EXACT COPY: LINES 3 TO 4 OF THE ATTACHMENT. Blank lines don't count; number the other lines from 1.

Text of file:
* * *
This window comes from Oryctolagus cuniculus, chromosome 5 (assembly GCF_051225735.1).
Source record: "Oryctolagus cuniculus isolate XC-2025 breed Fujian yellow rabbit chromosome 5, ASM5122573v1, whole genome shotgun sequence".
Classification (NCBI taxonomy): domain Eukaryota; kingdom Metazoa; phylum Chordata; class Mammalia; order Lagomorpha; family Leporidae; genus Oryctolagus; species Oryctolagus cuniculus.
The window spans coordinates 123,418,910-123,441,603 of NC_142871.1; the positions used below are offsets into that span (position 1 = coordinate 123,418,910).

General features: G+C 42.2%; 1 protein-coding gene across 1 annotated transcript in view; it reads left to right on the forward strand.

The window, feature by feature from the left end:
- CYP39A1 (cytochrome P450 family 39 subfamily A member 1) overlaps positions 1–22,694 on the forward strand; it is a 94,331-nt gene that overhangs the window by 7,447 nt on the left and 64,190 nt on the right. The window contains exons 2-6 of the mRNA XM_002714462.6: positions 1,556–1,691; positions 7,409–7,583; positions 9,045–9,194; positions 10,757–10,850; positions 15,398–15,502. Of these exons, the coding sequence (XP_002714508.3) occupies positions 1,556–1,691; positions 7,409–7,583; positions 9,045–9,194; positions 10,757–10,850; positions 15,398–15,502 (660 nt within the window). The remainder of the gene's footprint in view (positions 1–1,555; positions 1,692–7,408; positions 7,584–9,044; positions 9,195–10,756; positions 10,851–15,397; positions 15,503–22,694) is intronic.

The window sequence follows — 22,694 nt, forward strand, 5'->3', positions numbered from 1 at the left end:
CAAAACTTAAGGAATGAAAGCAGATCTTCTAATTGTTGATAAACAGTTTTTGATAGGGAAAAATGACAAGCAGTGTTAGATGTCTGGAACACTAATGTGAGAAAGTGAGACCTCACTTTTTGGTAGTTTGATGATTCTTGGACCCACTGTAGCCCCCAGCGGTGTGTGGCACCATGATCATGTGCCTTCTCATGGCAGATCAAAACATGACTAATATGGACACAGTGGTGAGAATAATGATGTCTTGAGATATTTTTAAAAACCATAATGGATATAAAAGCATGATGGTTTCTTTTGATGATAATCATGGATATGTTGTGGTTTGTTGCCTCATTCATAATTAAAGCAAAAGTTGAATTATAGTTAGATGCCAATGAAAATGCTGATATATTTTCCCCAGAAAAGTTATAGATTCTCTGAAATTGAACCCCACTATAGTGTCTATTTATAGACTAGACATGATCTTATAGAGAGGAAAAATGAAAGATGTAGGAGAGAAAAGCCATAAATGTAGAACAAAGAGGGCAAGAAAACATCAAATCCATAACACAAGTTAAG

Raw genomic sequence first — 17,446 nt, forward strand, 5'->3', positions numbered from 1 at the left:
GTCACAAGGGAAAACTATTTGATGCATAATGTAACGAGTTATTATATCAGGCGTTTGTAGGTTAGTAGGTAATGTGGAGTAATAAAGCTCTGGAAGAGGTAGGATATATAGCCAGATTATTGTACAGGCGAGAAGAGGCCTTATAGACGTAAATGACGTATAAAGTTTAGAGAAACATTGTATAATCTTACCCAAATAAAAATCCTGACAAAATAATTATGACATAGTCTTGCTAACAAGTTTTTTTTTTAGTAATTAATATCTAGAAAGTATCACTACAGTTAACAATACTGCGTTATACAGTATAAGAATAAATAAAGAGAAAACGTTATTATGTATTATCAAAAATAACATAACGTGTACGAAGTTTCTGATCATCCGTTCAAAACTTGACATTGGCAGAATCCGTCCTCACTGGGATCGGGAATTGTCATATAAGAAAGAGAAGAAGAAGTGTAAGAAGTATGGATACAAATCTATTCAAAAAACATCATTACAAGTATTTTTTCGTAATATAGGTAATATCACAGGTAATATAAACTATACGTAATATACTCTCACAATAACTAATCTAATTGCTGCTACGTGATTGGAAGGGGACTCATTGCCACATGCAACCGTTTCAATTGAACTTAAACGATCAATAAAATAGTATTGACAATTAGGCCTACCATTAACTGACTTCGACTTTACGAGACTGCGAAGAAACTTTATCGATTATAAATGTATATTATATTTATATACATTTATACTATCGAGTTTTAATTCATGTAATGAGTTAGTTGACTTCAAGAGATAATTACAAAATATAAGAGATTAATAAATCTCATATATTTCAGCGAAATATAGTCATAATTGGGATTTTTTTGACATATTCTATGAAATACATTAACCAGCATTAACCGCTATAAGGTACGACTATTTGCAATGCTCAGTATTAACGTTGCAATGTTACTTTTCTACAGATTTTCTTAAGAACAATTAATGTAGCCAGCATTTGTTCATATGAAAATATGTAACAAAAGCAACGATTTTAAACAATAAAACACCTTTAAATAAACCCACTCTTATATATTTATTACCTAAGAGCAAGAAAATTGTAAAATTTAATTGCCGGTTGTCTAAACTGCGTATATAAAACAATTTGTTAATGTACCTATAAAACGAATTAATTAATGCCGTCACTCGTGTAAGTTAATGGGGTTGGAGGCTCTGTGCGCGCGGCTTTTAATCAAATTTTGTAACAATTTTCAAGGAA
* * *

Classification (NCBI taxonomy): domain Eukaryota; kingdom Metazoa; phylum Chordata; class Mammalia; order Lagomorpha; family Leporidae; genus Oryctolagus; species Oryctolagus cuniculus.
The window spans coordinates 123,418,910-123,441,603 of NC_142871.1; the positions used below are offsets into that span (position 1 = coordinate 123,418,910).